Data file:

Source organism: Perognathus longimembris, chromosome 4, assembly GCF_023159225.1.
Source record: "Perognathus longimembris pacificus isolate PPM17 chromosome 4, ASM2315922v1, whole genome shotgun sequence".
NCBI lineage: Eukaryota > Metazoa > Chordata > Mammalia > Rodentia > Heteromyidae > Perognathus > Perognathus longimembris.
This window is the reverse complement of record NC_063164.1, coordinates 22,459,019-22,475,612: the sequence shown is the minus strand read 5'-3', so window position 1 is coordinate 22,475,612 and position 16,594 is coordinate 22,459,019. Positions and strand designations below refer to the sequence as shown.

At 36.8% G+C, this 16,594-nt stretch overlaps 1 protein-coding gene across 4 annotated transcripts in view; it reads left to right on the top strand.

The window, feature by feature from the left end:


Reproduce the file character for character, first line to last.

Source organism: Perognathus longimembris, chromosome 4, assembly GCF_023159225.1.
Source record: "Perognathus longimembris pacificus isolate PPM17 chromosome 4, ASM2315922v1, whole genome shotgun sequence".
NCBI lineage: Eukaryota > Metazoa > Chordata > Mammalia > Rodentia > Heteromyidae > Perognathus > Perognathus longimembris.
This window is the reverse complement of record NC_063164.1, coordinates 22,459,019-22,475,612: the sequence shown is the minus strand read 5'-3', so window position 1 is coordinate 22,475,612 and position 16,594 is coordinate 22,459,019. Positions and strand designations below refer to the sequence as shown.

At 36.8% G+C, this 16,594-nt stretch overlaps 1 protein-coding gene across 4 annotated transcripts in view; it reads left to right on the top strand.

The window, feature by feature from the left end: